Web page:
An Update on Making the Benefits of a Contract Available to Members of a Corporate Group

Via this post on the Delaware Corporate & Commercial Litigation Blog, I learned about a recent opinion of the Delaware Court of Chancery that’s relevant to how one goes about making the benefits of a contract available to members of a corporate group.

Here’s what MSCD 2.55–.56 has to say about that:

It’s commonplace that a member of a group of affiliated business organizations wants to enter into a contract with a supplier or licensor “on behalf of” itself and other members of the corporate group. Such an arrangement would facilitate standardization throughout the group and enhance the group’s buying power while limiting transaction costs.

But from the perspective of the supplier or licensor, such an arrangement would be problematic, in that the other members of the corporate group would be third-party beneficiaries but wouldn’t have any obligations under the contract, as they wouldn’t be party to it.

In Medicalgorithmics S.A. v. AMI Monitoring, Inc., C.A. No. 10948-CB (Del. Ch. Aug. 18, 2016) (PDF here), the court considered the argument that a member of a corporate group couldn’t be liable under a contract because it wasn’t party to the contract. Here’s what the court concluded:

The 2014 SAA was entered into “with the intent to create a separate Strategic Alliance Agreement for AMI Monitoring, Inc. and its Affiliates and Medi-Lynx Cardiac Monitoring, LLC, and its Affiliates.” The agreement includes “Affiliates” within its definition of “Parties” and defines the term “Affiliate” to include a “corporation or other entity controlled by, controlling, or under common control with Supplier or Buyer.” Joe, who signed the 2014 SAA on behalf of AMI, controls both AMI and Spectocor. Thus, Spectocor is an “Affiliate” and was intended to be a party to the 2014 SAA. This reason alone suffices to bind Spectocor.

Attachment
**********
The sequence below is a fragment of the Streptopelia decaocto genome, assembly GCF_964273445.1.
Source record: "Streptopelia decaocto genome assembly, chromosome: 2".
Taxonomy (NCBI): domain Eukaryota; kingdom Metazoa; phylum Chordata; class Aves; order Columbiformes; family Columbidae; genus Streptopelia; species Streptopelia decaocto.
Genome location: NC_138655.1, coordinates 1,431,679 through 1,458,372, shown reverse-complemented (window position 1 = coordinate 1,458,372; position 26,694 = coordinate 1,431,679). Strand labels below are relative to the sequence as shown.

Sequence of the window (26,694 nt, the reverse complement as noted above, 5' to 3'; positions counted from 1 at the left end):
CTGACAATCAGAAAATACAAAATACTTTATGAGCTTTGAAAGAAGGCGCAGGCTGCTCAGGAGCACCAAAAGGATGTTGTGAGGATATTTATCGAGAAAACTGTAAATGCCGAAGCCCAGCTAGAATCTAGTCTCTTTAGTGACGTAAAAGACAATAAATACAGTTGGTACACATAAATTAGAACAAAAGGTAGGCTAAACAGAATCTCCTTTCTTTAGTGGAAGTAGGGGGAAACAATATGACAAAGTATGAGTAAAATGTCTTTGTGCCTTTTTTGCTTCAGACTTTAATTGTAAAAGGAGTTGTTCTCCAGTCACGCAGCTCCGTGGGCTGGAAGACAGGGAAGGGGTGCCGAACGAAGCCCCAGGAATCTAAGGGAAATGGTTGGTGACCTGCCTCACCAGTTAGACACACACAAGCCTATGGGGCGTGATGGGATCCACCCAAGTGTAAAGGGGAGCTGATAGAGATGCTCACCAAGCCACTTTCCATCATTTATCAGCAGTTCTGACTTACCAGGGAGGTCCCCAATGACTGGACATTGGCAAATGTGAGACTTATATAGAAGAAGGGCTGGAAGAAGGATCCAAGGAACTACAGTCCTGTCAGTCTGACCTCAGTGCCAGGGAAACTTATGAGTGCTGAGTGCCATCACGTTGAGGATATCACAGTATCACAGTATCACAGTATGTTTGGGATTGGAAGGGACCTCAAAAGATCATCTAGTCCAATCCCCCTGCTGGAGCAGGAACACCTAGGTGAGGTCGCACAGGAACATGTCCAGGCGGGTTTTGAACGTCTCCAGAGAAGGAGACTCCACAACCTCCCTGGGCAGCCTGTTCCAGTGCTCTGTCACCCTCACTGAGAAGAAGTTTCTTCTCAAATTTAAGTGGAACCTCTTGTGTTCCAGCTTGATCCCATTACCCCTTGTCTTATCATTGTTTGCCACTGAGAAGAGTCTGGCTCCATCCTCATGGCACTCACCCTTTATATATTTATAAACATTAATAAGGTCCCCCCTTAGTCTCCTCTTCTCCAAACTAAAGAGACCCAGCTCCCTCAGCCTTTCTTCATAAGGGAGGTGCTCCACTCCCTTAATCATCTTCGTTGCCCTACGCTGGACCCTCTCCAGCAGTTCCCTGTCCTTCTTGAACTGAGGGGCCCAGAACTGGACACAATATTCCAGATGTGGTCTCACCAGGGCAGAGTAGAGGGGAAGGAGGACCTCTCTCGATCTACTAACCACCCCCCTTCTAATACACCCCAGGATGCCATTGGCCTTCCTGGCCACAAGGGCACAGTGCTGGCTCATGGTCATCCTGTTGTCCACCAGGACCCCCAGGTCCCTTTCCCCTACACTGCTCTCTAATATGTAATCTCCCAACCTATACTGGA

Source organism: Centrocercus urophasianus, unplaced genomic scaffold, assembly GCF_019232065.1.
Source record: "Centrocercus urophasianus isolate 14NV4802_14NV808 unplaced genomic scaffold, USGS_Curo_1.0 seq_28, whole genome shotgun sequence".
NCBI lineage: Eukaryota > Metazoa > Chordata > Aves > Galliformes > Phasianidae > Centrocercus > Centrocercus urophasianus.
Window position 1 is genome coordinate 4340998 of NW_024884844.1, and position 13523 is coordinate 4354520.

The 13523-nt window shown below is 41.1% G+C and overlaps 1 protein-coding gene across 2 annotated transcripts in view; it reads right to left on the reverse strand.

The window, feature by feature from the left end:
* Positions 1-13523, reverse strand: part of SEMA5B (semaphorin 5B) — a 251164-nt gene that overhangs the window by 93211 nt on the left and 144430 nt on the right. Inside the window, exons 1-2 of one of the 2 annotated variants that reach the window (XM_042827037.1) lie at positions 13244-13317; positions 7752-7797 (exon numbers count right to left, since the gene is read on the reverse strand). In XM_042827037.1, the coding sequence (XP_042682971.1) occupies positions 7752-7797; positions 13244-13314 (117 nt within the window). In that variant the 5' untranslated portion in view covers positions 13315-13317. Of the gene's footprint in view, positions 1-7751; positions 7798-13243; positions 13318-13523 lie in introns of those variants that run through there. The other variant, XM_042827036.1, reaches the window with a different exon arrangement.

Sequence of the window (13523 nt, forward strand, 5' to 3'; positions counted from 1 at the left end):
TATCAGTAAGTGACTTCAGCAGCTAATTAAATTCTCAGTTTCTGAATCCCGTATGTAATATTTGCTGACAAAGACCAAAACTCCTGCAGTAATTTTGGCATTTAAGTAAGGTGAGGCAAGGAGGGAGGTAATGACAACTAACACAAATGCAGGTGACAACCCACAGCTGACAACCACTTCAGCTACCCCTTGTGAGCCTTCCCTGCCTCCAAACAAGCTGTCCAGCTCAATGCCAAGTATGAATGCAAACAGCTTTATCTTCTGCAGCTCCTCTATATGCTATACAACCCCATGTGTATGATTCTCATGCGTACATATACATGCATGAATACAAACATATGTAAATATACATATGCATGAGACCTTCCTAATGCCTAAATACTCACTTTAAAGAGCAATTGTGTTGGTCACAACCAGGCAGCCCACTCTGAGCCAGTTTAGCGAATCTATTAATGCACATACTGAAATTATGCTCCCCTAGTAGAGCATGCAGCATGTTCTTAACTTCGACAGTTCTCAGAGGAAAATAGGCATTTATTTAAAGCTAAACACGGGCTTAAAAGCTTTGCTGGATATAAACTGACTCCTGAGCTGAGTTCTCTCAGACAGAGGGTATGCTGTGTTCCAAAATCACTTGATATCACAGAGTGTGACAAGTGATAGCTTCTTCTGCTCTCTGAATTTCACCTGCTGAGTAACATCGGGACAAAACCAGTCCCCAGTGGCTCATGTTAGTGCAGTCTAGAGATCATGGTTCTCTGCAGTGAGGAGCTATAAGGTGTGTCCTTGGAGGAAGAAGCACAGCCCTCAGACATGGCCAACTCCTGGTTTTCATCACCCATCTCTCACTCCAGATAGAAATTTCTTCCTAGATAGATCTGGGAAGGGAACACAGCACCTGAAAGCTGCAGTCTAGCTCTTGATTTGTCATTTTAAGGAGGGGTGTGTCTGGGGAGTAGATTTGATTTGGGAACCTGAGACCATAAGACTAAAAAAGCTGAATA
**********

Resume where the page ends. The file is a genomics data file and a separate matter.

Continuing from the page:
So at least in Delaware, if a contract is signed by the parent of a corporate group and is explicitly for the benefit of members of that corporate group, that might be enough for members of that corporate group to be liable under the contract, even thought they’re not party to the contract.

But for the following reasons, that doesn’t mean it’s a good idea to assume that that’s the case.

First, I don’t know what the law is in other jurisdictions.

Second, MSCD outlines several structures you could use that would give the members of a corporate group the benefit of a contract while explicitly protecting the supplier or licensor. That would be the clearer and more prudent approach.

And third, including the defined term Affiliate in the definition of the (unnecessary) defined term Parties is clunky, in that each reference to a party would in fact be not only to that party but also to a swarm of affiliates buzzing around it. In many contexts that simply wouldn’t make sense.

About the author

Ken Adams is the leading authority on how to say clearly whatever you want to say in a contract. He’s author of A Manual of Style for Contract Drafting, and he offers online and in-person training around the world. He’s also chief content officer of LegalSifter, Inc., a company that combines artificial intelligence and expertise to assist with review of contracts.